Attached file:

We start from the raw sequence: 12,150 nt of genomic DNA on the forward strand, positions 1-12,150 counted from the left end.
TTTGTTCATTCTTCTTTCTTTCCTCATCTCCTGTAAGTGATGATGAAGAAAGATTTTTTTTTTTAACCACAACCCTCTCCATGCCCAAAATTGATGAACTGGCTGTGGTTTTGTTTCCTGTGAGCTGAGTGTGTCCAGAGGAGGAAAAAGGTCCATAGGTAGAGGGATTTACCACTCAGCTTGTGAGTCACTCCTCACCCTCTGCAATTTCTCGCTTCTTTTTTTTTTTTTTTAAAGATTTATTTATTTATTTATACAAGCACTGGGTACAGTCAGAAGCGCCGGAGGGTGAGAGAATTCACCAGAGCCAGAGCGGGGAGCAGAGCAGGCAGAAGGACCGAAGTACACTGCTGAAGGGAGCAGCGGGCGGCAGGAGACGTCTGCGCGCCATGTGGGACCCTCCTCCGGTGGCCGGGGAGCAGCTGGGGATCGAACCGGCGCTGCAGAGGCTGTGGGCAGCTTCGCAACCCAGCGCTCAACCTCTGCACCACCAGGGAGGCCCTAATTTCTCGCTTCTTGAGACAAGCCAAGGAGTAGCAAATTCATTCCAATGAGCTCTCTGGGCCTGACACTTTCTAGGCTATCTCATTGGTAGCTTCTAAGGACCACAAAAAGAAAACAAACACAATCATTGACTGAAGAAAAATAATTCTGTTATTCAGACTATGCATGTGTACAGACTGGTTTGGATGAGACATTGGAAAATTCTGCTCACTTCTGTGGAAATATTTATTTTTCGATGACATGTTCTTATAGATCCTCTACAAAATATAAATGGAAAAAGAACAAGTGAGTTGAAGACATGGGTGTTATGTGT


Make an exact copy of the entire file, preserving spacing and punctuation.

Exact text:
We start from the raw sequence: 12,150 nt of genomic DNA on the forward strand, positions 1-12,150 counted from the left end.
TTTGTTCATTCTTCTTTCTTTCCTCATCTCCTGTAAGTGATGATGAAGAAAGATTTTTTTTTTTAACCACAACCCTCTCCATGCCCAAAATTGATGAACTGGCTGTGGTTTTGTTTCCTGTGAGCTGAGTGTGTCCAGAGGAGGAAAAAGGTCCATAGGTAGAGGGATTTACCACTCAGCTTGTGAGTCACTCCTCACCCTCTGCAATTTCTCGCTTCTTTTTTTTTTTTTTTAAAGATTTATTTATTTATTTATACAAGCACTGGGTACAGTCAGAAGCGCCGGAGGGTGAGAGAATTCACCAGAGCCAGAGCGGGGAGCAGAGCAGGCAGAAGGACCGAAGTACACTGCTGAAGGGAGCAGCGGGCGGCAGGAGACGTCTGCGCGCCATGTGGGACCCTCCTCCGGTGGCCGGGGAGCAGCTGGGGATCGAACCGGCGCTGCAGAGGCTGTGGGCAGCTTCGCAACCCAGCGCTCAACCTCTGCACCACCAGGGAGGCCCTAATTTCTCGCTTCTTGAGACAAGCCAAGGAGTAGCAAATTCATTCCAATGAGCTCTCTGGGCCTGACACTTTCTAGGCTATCTCATTGGTAGCTTCTAAGGACCACAAAAAGAAAACAAACACAATCATTGACTGAAGAAAAATAATTCTGTTATTCAGACTATGCATGTGTACAGACTGGTTTGGATGAGACATTGGAAAATTCTGCTCACTTCTGTGGAAATATTTATTTTTCGATGACATGTTCTTATAGATCCTCTACAAAATATAAATGGAAAAAGAACAAGTGAGTTGAAGACATGGGTGTTATGTGT